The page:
Imogene B. Johnston

Republican Party activist had been first secretary of the Harford County Council and coordinated various political campaigns

(Baltimore Sun )
November 06, 2011|By Frederick N. Rasmussen, The Baltimore Sun

Imogene B. Johnston, long active in Harford County Republican Party politics and a community activist, died Oct. 26 at Senator Bob Hooper Hospice in Forest Hill of complications from a fall.

She was 89.

A daughter of a coal-mine supervisor and a homemaker, the former Imogene Rollins Bane was born and raised in Beckley, W.Va. She was a 1940 graduate of Mark Twain High School in Crab Orchard, W.Va.

While attending West Virginia University where she earned a degree in business, she met and fell in love with Drexel M. Johnston.

After marrying in 1948, the couple moved to Baltimore where Dr. Johnston studied dentistry at the University of Maryland Dental School, and she worked as manager of Hutzler department store's Colonial Room restaurant.

After Dr. Johnston graduated from dental school in 1956, he established an office in Perry Hall and the couple settled in Joppa.

In addition to managing her husband's office, Mrs. Johnston began volunteering in Harford County. She was president of the Harford County Tuberculosis Association, which later merged with the American Lung Association of North Central Maryland.

She was a member of the board of the Harford Opera Theater, and was a board member of 15 years of the Liriodendron Foundation.

She also had served on the board of the Baltimore Museum of Art and had been a member of the Harford County Cultural Advisory Board, which provides art funding for local groups.

Mrs. Johnston's foray into Harford County Republican politics came when she was elected to the Harford County Republican Central Committee.

Mrs. Johnston, who had staffed Republican headquarters and coordinated many political campaigns including her own, was narrowly defeated in 1970 for a seat in the House of Delegates.

She also managed several campaigns for Harford County judges, including Albert P. Close, William O. Carr, Cypert O. Whitfil, Broadnax Cameron Jr. and Maurice W. Baldwin Jr.

"She was a Republican before it was popular to be a Republican. And she was an old-fashioned Republican who believed in working with the other party, unlike today, where it's adversarial and contentious," said Carr, county administrative judge and chief judge of the Harford County Circuit Court.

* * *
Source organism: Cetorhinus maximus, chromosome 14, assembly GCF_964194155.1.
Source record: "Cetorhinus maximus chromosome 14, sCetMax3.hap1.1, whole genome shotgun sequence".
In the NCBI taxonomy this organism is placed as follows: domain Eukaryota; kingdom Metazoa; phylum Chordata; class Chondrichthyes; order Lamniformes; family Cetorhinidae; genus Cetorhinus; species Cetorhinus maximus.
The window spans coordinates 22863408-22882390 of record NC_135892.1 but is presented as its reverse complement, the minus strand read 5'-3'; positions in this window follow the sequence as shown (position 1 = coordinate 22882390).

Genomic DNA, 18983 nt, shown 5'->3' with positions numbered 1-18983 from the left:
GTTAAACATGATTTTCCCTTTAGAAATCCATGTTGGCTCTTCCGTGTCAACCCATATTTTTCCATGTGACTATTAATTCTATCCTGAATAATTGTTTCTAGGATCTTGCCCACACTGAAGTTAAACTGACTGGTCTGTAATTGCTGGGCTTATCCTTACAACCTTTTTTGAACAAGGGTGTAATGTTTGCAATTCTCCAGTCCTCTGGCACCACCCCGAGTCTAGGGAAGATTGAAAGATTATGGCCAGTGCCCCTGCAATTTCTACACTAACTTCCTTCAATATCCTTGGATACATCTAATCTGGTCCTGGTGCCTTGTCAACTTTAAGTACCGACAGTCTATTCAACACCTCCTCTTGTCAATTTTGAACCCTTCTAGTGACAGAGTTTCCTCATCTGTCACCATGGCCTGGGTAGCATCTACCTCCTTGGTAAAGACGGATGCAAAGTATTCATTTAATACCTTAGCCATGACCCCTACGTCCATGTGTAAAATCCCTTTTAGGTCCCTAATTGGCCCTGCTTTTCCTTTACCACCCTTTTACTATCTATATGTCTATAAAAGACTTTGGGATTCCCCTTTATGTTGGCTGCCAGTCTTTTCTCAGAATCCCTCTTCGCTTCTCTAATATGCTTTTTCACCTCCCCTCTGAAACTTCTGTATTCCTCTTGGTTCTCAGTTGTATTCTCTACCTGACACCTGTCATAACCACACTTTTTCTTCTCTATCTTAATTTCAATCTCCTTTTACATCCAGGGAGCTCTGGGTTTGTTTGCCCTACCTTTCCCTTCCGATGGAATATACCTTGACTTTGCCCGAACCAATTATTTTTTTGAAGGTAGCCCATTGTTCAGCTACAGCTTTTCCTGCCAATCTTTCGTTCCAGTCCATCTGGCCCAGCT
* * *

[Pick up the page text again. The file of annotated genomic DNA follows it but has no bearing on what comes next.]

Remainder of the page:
"She was just a fantastic lady who had outstanding organizational abilities which she coupled with a good sense of humor," he said.

In 1970, she served as secretary of the Harford County Charter Home Rule Board, which was successful in passing a county-wide referendum that changed local government from a county commissioner system to the present county executive and county council model

With the change in governance, Mrs. Johnston was hired in 1972 as the first secretary of the Harford County Council, and held the position until 1974 when she resigned and filed as a Republican candidate for the House of Delegates.

"My service with this first council has been a wonderful and stimulating experience. I will always cherish the memories," she wrote in a letter to council members at the time of her resignation.

"When she was secretary to the council in 1972, I volunteered with her when I was in high school. I learned a lot from Imogene," said James Massey, former Harford County Council administrator, who retired as director of the county board of elections.

"She was outgoing and helpful. Even when people came to complain she could satisfy their needs. She just had a great way of working with people and had integrity and honesty," said Mr. Massey. "When I was council administrator in the late 1990s, she came and volunteered with me."

Mrs. Johnston handled the Harford County campaigns of former Rep. Helen Delich Bentley. "Imogene Johnston was a leading Harford County Republican and while never elected to office, did all the behind-the-scenes work," said Mrs. Bentley, a friend of more than 40 years.

"She earned the title of 'Mrs. Republican of Harford County,' in my opinion," said Mrs. Bentley. "She undoubtedly was one of the best organized persons I have ever known and she knew exactly how to tackle any problem presented before her. I credit my repeated successes in my elections to Congress in Harford County to her."

Mrs. Johnston, who had been elected secretary of the Maryland Republican State Central Committee in 1972, was a delegate to the Republican Convention that was held in Miami that year. She was also a presidential elector in 1988.

In 2001, she was named a Harford Living Treasure by the Harford County Council.

She attended Mountain Christian Church in Joppa.

Mrs. Johnston enjoyed collecting antiques and traveling.

A memorial service will be held from 2 p.m. to 5 p.m. Nov. 16 at the Liriodendron Foundation, 502 W. Gordon St., Bel Air.

In addition to her husband of 63 years, Mrs. Johnston is survived by a brother, Benjamin Bane of Crab Orchard; and many nieces and nephews.

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